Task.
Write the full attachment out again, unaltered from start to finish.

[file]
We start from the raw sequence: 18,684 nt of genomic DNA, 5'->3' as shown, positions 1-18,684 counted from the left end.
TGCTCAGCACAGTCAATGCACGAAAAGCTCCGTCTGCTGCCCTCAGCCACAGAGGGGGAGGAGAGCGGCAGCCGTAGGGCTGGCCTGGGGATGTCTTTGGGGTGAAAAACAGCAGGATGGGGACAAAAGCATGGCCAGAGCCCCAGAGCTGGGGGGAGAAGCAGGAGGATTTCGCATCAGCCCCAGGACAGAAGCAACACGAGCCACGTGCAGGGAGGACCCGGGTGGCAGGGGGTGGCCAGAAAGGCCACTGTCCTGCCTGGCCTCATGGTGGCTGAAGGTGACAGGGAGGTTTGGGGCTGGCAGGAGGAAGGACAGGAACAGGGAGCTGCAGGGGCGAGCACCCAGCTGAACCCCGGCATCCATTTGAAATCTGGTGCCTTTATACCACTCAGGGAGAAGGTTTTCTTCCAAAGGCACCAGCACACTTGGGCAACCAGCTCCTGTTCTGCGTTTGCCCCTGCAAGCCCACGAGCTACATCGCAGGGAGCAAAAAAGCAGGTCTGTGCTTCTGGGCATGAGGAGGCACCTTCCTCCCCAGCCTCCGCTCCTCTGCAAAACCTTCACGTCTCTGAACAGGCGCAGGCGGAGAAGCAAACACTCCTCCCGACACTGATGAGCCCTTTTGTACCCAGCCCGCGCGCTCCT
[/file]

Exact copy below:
We start from the raw sequence: 18,684 nt of genomic DNA, 5'->3' as shown, positions 1-18,684 counted from the left end.
TGCTCAGCACAGTCAATGCACGAAAAGCTCCGTCTGCTGCCCTCAGCCACAGAGGGGGAGGAGAGCGGCAGCCGTAGGGCTGGCCTGGGGATGTCTTTGGGGTGAAAAACAGCAGGATGGGGACAAAAGCATGGCCAGAGCCCCAGAGCTGGGGGGAGAAGCAGGAGGATTTCGCATCAGCCCCAGGACAGAAGCAACACGAGCCACGTGCAGGGAGGACCCGGGTGGCAGGGGGTGGCCAGAAAGGCCACTGTCCTGCCTGGCCTCATGGTGGCTGAAGGTGACAGGGAGGTTTGGGGCTGGCAGGAGGAAGGACAGGAACAGGGAGCTGCAGGGGCGAGCACCCAGCTGAACCCCGGCATCCATTTGAAATCTGGTGCCTTTATACCACTCAGGGAGAAGGTTTTCTTCCAAAGGCACCAGCACACTTGGGCAACCAGCTCCTGTTCTGCGTTTGCCCCTGCAAGCCCACGAGCTACATCGCAGGGAGCAAAAAAGCAGGTCTGTGCTTCTGGGCATGAGGAGGCACCTTCCTCCCCAGCCTCCGCTCCTCTGCAAAACCTTCACGTCTCTGAACAGGCGCAGGCGGAGAAGCAAACACTCCTCCCGACACTGATGAGCCCTTTTGTACCCAGCCCGCGCGCTCCT